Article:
Origin and History of Corpus Christi Plays

Did the plays spring up as a result of the Corpus Christi celebration, or did the plays already exist in some form before the feast was declared, so that an existing form contributed to the eventual shape of the new festival? The question remains open. In either case, neither the plays nor the celebration would be the same without the other. Corpus Christi Plays were extremely popular in Northern England; however, in Europe, the most lavish productions were reserved for Passion plays -- Easter celebrations that dramatized the events immediately around Christ's Crucifixion. Why is it that Easter celebrations were not as elaborate in England? 

The reason no doubt has much to do with the difference in climate between England and the rest of Europe, and with the date of Easter. The liturgical calendar sets the date of Easter according to the occurrence of the first full moon after spring, which usually places Easter in March or April. At that time of the year, it is warm enough in Southern France or Spain to attract great crowds to an outdoor celebration, but it is usually still too cold in England. The date the church chose for Corpus Christi Day was the Thursday after Trinity Sunday, or about seven weeks after Easter. The existence of a festival to coincide with the onset of warmer weather no doubt contributed to England's affinity for celebrating Corpus Christi.

The plays were a communal event that everybody participated in, one way or another -- the church, the guilds, the city officials, and the tourists. The citizens of the town of York felt honored to participate -- they also made a hefty sum from the visitors who came from all across the countryside to see these plays, which were top-notch entertainment, including music, song, costumes, and in many cases lavish special effects. They were also, in many cases, overtly preachy, because the church authorities knew that performance was a great way to get its message across to a public that was largely illiterate. 

The surviving York manuscript of 48 plays (with a combined length four times that of the longest Hamlet text) and the civic and guild records of the town of York give us much information on the nature of those productions; they were complex productions that required careful planning and great expenses. Disputes were common among the many different groups involved, and violence occasionally broke out.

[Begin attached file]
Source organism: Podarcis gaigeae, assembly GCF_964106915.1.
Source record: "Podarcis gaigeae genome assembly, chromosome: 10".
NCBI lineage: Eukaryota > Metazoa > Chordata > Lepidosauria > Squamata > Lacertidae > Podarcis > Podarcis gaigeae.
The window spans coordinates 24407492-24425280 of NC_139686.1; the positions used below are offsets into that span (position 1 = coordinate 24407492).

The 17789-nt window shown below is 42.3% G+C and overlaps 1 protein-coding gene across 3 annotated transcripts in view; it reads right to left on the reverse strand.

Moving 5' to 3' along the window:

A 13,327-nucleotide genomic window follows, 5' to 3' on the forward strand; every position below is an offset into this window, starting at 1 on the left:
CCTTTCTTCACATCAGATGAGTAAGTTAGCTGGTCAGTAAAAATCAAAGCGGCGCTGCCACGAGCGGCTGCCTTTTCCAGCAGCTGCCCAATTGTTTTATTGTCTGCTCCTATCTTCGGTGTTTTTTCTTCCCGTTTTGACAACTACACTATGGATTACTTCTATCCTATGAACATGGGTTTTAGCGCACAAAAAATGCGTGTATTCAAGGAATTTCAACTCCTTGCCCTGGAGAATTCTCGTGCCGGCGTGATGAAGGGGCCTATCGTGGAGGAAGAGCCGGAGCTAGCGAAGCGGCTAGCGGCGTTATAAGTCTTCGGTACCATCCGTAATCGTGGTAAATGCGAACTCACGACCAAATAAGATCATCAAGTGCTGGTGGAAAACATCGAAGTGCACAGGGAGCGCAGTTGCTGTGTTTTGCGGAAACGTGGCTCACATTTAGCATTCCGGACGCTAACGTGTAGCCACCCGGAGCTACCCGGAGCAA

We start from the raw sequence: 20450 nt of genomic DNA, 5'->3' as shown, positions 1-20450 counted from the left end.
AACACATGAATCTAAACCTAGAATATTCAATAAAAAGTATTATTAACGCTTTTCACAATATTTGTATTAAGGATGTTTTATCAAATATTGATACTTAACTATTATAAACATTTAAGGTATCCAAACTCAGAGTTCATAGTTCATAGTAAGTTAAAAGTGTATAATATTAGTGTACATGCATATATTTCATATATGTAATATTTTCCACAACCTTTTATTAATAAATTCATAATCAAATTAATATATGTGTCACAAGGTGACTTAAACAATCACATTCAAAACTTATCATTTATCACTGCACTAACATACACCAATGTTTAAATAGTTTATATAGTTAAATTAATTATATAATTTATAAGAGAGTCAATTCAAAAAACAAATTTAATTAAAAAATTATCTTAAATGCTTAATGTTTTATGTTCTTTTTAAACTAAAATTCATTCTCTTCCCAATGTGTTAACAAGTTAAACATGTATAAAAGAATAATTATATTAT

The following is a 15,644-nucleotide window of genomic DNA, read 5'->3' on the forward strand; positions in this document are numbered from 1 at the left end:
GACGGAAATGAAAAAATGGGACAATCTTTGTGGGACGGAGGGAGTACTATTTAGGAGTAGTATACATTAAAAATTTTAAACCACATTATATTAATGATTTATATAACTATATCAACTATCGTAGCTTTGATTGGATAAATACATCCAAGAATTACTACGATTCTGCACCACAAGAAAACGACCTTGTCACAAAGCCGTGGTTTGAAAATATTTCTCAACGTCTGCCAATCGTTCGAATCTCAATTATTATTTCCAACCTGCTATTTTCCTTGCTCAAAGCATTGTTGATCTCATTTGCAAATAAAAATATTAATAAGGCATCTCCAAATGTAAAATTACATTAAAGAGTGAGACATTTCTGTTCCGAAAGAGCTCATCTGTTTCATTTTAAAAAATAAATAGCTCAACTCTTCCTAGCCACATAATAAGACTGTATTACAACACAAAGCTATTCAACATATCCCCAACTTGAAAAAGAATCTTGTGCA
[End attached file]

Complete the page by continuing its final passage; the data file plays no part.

Performed back-to-back in one location, the 48 surviving episodes of the York Cycle would last about 13 hours. The staggered performance times, distances between the performance stations, and the uneven lengths of the plays meant that frequently the actors would spend time moving their wagons or waiting in line for their turn to perform-- all of which extended the overall event's duration considerably.  (See Staging the York Plays: The Scholarly Debate).

Theories of Origin

Prof. Alexandra Johnston (University of Toronto) reports that, being a good Protestant (and therefore suspicious of the non-Biblical embellishments to the York play), she checked every one of these dramatic or thematic additions, and -- much to her surprise - she found that each addition was supported somewhere in the writing of the very early church, whether in a sermon, a scriptural commentary, or in some devotional work dating from perhaps the third or fourth century. 

By chance Johnston came across an inventory of the library of the Augustinian Friary in York, which was located near the City Council buildings. Every work that supported the non-Scriptural York material was represented in that library list. All the information required to produce these plays seems to have been immediately available in this monastery, next door to the city council. She imagines the mayor and his neighbor the abbot striking up a friendly conversation that led to the development of the York plays. 

Other theories include the idea that the plays started out as modest, silent scenes acted out by actors posing on a wagon -- much like the "floats" of the Thanksgiving Day parade in New York or the Santa Claus Parade in Toronto, and that these plays gradually expanded to their present form. Historical documents consistently support the idea that the whole event, even at the time of the earliest references to it, was a major production involving significant expenses, suggesting it began with a bang, not a whimper.

The Records of Early English Drama is ". . .a project intended to locate, transcribe, and publish systematically all surviving external evidence of dramatic, ceremonial, and minstrel activity in Great Britain before 1642. REED grew out of the 1973 Modern Language Association meeting in Chicago when an international group of individual records editors met and agreed that a wholesale attempt to edit all the extant sources should be inaugurated before they suffered further deterioration, dispersal, and misconstruction. Such a project began to be organized under Professor Alexandra Johnston as Executive Editor and in March 1976 REED was awarded a Major Editorial Grant by the Canada Council. . . " (excerpted from the program printed for the 1977 York Cycle).

Since then, the REED project has been putting out about one book a year, each time publishing the performance-related details of a particular city.

Chronology of evidence for the origins of the York Cycle

Compiled from the REED volumes on York:

by Dennis G. Jerz
June, 1997 -- first published in (Re)Soundings
16 Jul 1999 -- posted here 
30 Oct 2001 -- last modified